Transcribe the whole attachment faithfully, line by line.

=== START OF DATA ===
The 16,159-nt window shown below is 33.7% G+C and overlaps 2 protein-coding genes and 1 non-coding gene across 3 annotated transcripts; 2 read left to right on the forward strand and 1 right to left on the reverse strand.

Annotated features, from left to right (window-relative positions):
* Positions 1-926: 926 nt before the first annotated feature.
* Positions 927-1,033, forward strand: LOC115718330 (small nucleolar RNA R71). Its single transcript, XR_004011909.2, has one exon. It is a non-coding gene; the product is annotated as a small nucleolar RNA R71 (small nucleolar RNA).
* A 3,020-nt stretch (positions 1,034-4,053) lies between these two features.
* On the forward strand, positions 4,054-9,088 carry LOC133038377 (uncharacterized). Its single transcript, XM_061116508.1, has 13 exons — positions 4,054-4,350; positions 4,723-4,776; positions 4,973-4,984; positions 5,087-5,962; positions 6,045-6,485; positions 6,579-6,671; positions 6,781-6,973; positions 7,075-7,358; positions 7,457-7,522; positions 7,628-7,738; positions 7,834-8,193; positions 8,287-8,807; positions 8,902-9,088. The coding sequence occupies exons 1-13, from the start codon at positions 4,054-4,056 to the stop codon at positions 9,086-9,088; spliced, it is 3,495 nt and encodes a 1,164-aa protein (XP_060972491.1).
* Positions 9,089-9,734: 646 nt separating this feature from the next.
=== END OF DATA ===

The 16,159-nt window shown below is 33.7% G+C and overlaps 2 protein-coding genes and 1 non-coding gene across 3 annotated transcripts; 2 read left to right on the forward strand and 1 right to left on the reverse strand.

Annotated features, from left to right (window-relative positions):
* Positions 1-926: 926 nt before the first annotated feature.
* Positions 927-1,033, forward strand: LOC115718330 (small nucleolar RNA R71). Its single transcript, XR_004011909.2, has one exon. It is a non-coding gene; the product is annotated as a small nucleolar RNA R71 (small nucleolar RNA).
* A 3,020-nt stretch (positions 1,034-4,053) lies between these two features.
* On the forward strand, positions 4,054-9,088 carry LOC133038377 (uncharacterized). Its single transcript, XM_061116508.1, has 13 exons — positions 4,054-4,350; positions 4,723-4,776; positions 4,973-4,984; positions 5,087-5,962; positions 6,045-6,485; positions 6,579-6,671; positions 6,781-6,973; positions 7,075-7,358; positions 7,457-7,522; positions 7,628-7,738; positions 7,834-8,193; positions 8,287-8,807; positions 8,902-9,088. The coding sequence occupies exons 1-13, from the start codon at positions 4,054-4,056 to the stop codon at positions 9,086-9,088; spliced, it is 3,495 nt and encodes a 1,164-aa protein (XP_060972491.1).
* Positions 9,089-9,734: 646 nt separating this feature from the next.